Technologies created by University alums are helping farmers to increase productivity and make the most of natural resources.
UNL graduate Nick Emanuel founded CropMetrics in North Bend in 2009 with a desire to bring data-driven recommendations to farmers. The company quickly became a pioneer in precision agriculture, helping farmers to irrigate at the ideal time and place by using in-field sensors to collect data and statistical analysis to aid decision-making.
This reduces growers’ cost of water and boosts production by optimizing the water intake of crops. CropMetrics now serves over a half-million acres across America.
The University continues to build on its strength in ag tech. In December 2020, the U.S. Department of Agriculture awarded over $11 million in funding for an ag research center at UNL. This summer, Congress approved an additional $20 million for the center.
State agencies are also working to encourage ag tech innovation. The Nebraska Department of Economic Development (DED), in partnership with Invest Nebraska, launched the Combine incubator at Innovation Campus in October 2019.
The Combine supports high-growth entrepreneurs in food and agriculture. The Combine received a $600,000 grant from the U.S. Department of Commerce in September 2020 to help businesses test out and commercialize their ideas.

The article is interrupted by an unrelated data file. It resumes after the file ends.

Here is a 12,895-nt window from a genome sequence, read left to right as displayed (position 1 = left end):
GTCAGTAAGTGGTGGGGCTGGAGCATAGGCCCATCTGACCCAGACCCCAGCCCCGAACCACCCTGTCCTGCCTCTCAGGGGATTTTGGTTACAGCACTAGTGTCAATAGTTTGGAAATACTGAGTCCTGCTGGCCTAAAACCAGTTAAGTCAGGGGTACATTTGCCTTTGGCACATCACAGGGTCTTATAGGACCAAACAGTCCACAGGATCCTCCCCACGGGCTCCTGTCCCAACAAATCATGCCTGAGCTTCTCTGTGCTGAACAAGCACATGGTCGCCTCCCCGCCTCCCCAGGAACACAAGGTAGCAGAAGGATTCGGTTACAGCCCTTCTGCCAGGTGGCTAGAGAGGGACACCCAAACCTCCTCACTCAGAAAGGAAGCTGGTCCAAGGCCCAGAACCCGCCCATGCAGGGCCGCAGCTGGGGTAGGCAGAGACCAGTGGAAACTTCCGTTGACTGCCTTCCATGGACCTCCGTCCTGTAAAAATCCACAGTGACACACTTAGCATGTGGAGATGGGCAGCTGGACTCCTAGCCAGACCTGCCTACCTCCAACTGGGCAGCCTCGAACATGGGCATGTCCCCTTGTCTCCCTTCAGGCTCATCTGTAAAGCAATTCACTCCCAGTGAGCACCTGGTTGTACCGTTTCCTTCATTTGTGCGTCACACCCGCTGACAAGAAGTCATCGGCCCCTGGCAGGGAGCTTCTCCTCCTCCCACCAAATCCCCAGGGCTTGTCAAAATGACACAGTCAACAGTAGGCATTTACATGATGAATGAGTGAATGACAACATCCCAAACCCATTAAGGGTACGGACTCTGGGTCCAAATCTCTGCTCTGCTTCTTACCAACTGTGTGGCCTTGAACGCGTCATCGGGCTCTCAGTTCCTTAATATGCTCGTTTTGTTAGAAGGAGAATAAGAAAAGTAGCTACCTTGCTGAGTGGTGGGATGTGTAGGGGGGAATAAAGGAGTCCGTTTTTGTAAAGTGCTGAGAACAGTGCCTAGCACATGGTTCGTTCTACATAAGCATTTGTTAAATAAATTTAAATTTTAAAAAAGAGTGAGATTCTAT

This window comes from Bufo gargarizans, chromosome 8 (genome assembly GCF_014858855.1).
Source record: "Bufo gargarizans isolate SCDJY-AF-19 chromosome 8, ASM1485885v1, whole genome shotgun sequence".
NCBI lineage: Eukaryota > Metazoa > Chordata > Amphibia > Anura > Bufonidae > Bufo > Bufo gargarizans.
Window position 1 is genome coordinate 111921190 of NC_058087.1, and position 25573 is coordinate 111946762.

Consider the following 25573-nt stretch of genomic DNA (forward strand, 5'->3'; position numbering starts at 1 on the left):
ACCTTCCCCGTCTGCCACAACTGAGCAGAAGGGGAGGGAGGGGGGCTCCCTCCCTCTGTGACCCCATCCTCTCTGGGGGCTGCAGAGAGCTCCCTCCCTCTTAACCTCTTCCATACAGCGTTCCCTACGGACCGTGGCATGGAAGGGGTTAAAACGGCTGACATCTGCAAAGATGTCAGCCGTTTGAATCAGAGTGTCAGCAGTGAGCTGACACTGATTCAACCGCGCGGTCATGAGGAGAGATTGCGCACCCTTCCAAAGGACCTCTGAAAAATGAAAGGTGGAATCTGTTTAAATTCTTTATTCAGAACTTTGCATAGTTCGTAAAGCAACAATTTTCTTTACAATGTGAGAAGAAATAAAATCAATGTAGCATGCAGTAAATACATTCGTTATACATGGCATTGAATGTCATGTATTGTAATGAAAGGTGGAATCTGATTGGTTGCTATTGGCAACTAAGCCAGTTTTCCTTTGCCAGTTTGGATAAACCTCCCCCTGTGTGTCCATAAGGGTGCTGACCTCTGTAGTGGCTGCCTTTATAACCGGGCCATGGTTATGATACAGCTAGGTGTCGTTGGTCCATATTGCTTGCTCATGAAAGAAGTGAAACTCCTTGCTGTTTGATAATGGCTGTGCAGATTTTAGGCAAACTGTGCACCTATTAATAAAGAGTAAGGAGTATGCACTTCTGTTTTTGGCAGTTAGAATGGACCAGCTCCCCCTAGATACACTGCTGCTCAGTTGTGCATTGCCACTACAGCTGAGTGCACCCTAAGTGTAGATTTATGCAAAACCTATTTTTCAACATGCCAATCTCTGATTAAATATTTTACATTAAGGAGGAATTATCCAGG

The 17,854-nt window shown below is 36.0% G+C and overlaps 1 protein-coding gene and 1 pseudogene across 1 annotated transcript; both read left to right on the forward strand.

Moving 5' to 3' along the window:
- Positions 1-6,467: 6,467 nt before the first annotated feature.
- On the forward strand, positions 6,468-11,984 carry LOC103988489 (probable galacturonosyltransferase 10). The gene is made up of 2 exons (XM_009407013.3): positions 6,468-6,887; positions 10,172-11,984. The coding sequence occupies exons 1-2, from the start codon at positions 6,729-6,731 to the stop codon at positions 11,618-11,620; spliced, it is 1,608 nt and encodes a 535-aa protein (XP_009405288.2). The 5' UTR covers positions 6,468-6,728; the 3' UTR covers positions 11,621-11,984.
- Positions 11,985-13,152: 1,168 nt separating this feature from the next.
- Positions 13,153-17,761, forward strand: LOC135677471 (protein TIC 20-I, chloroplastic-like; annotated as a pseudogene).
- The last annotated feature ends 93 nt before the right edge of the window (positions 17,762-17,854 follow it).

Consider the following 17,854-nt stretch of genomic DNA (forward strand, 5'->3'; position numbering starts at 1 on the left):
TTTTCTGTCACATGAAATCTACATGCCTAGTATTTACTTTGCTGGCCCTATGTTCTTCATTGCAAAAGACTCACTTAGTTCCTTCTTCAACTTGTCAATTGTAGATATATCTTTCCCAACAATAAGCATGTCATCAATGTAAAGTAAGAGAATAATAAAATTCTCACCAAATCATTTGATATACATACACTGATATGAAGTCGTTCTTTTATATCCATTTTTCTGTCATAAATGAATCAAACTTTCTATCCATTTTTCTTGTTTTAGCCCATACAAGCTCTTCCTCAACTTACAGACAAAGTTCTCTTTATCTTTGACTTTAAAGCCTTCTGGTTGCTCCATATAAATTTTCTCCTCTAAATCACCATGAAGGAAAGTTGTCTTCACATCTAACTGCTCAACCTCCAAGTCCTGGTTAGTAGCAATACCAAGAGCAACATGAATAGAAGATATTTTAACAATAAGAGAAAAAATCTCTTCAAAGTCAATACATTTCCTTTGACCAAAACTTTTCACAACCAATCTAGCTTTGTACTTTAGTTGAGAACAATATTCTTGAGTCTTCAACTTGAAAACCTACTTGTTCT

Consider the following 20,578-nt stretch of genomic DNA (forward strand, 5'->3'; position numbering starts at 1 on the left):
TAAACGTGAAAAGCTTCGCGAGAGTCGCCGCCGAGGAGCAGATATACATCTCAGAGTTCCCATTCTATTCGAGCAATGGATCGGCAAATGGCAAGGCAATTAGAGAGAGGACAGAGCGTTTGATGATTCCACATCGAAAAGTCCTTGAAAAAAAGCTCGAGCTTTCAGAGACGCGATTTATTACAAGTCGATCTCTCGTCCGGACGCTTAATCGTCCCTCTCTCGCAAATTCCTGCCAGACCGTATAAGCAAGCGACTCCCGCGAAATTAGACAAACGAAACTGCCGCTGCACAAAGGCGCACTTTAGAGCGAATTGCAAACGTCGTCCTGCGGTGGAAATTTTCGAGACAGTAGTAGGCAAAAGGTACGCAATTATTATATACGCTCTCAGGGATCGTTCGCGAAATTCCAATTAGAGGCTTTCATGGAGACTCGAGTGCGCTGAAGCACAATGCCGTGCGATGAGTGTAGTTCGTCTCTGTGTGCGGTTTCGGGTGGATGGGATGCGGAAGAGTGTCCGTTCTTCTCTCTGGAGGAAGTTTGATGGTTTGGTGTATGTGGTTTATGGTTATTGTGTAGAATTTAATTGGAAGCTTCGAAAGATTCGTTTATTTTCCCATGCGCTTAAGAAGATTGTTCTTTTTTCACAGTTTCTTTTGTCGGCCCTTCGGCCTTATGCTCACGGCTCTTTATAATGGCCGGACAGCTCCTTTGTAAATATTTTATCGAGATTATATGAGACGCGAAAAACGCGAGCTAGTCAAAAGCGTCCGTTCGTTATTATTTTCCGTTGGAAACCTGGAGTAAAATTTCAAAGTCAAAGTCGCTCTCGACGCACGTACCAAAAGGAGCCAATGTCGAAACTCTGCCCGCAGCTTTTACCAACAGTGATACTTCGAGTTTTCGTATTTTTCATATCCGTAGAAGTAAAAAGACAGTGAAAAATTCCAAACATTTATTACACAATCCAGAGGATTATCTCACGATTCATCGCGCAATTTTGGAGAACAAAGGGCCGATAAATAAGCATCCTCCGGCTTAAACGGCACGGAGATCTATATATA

Terrace Ag, the first graduate of the Combine incubator, has created software to help appraisers complete farmland valuations 40 percent more efficiently.
Grain Weevil, another Nebraska ag tech startup, is tackling the problem of grain bin safety. The company is developing an agile robot—resembling a weevil—that can walk across the surface of a grain bin to perform tasks that would otherwise require a farmer to physically crawl inside the bin. This makes grain bin management more efficient and keeps farmers out of harm’s way.
In 2017, I signed the Bioscience Innovation Act into law to incentivize investment by innovative startups here in Nebraska. Administered through DED, the Bioscience Innovation Act provides 1:1 matching grants to early-stage, high-growth biotech companies. This helps to spur innovation in the state’s backbone industry, agriculture.
For example, DED awarded a prototyping grant to Grain Weevil to collaborate with a number of small businesses in the state to create a functional robot.
This week, people from around the world are descending on Wood River to learn about the latest in ag tech innovations. If you’d like to learn more about ag tech in Nebraska, visit the Husker Harvest Days website at www.huskerharvestdays.com.
Each year, Husker Harvest Days celebrates and showcases the latest in agricultural technology during their three-day farm show in Wood River. You can also explore the ag entrepreneurship happening at the Combine incubator on Nebraska Innovation Campus by going to www.nebraskacombine.com.
If you have ideas for how to spur innovation in ag tech in Nebraska, I’d enjoy hearing from you. Please contact me at firstname.lastname@example.org or by calling 402-471-2244.
Together, we can build a bright future for agriculture and the next generation of farm and ranch families.